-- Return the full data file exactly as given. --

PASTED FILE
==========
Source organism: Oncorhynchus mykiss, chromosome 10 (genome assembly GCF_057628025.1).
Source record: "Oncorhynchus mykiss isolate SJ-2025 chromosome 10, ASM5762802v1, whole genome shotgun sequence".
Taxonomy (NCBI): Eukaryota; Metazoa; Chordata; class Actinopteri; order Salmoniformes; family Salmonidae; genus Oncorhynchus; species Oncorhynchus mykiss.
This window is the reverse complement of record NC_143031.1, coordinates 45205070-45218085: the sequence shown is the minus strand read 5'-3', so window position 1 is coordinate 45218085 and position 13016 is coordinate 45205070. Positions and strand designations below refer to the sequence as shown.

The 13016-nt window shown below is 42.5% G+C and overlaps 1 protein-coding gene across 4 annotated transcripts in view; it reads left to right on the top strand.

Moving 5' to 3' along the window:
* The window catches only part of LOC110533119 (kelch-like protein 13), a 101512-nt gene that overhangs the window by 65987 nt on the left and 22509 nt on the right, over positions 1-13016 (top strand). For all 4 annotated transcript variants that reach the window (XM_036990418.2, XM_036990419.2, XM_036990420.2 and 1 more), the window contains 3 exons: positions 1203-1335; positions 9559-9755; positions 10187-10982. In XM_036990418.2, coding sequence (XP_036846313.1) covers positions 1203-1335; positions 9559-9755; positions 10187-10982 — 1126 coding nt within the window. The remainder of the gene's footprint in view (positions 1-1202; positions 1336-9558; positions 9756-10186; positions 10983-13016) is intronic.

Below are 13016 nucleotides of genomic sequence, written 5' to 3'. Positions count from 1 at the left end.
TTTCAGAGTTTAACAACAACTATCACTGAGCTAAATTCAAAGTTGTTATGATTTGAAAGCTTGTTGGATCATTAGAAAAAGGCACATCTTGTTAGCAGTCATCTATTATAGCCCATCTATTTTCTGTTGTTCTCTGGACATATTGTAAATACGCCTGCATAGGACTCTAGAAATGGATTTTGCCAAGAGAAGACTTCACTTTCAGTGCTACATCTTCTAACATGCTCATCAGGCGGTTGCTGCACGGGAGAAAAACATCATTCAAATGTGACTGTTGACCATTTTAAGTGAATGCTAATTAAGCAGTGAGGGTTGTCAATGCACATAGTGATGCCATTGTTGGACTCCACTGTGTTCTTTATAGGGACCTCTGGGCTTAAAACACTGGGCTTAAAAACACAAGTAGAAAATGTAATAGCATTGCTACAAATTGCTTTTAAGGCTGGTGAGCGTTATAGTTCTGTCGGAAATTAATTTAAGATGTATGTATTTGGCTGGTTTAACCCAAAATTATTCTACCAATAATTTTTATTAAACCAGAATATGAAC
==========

Source organism: Oncorhynchus mykiss, chromosome 10 (genome assembly GCF_057628025.1).
Source record: "Oncorhynchus mykiss isolate SJ-2025 chromosome 10, ASM5762802v1, whole genome shotgun sequence".
Taxonomy (NCBI): Eukaryota; Metazoa; Chordata; class Actinopteri; order Salmoniformes; family Salmonidae; genus Oncorhynchus; species Oncorhynchus mykiss.
This window is the reverse complement of record NC_143031.1, coordinates 45205070-45218085: the sequence shown is the minus strand read 5'-3', so window position 1 is coordinate 45218085 and position 13016 is coordinate 45205070. Positions and strand designations below refer to the sequence as shown.

The 13016-nt window shown below is 42.5% G+C and overlaps 1 protein-coding gene across 4 annotated transcripts in view; it reads left to right on the top strand.

Moving 5' to 3' along the window:
* The window catches only part of LOC110533119 (kelch-like protein 13), a 101512-nt gene that overhangs the window by 65987 nt on the left and 22509 nt on the right, over positions 1-13016 (top strand). For all 4 annotated transcript variants that reach the window (XM_036990418.2, XM_036990419.2, XM_036990420.2 and 1 more), the window contains 3 exons: positions 1203-1335; positions 9559-9755; positions 10187-10982. In XM_036990418.2, coding sequence (XP_036846313.1) covers positions 1203-1335; positions 9559-9755; positions 10187-10982 — 1126 coding nt within the window. The remainder of the gene's footprint in view (positions 1-1202; positions 1336-9558; positions 9756-10186; positions 10983-13016) is intronic.

Below are 13016 nucleotides of genomic sequence, written 5' to 3'. Positions count from 1 at the left end.
TTTCAGAGTTTAACAACAACTATCACTGAGCTAAATTCAAAGTTGTTATGATTTGAAAGCTTGTTGGATCATTAGAAAAAGGCACATCTTGTTAGCAGTCATCTATTATAGCCCATCTATTTTCTGTTGTTCTCTGGACATATTGTAAATACGCCTGCATAGGACTCTAGAAATGGATTTTGCCAAGAGAAGACTTCACTTTCAGTGCTACATCTTCTAACATGCTCATCAGGCGGTTGCTGCACGGGAGAAAAACATCATTCAAATGTGACTGTTGACCATTTTAAGTGAATGCTAATTAAGCAGTGAGGGTTGTCAATGCACATAGTGATGCCATTGTTGGACTCCACTGTGTTCTTTATAGGGACCTCTGGGCTTAAAACACTGGGCTTAAAAACACAAGTAGAAAATGTAATAGCATTGCTACAAATTGCTTTTAAGGCTGGTGAGCGTTATAGTTCTGTCGGAAATTAATTTAAGATGTATGTATTTGGCTGGTTTAACCCAAAATTATTCTACCAATAATTTTTATTAAACCAGAATATGAAC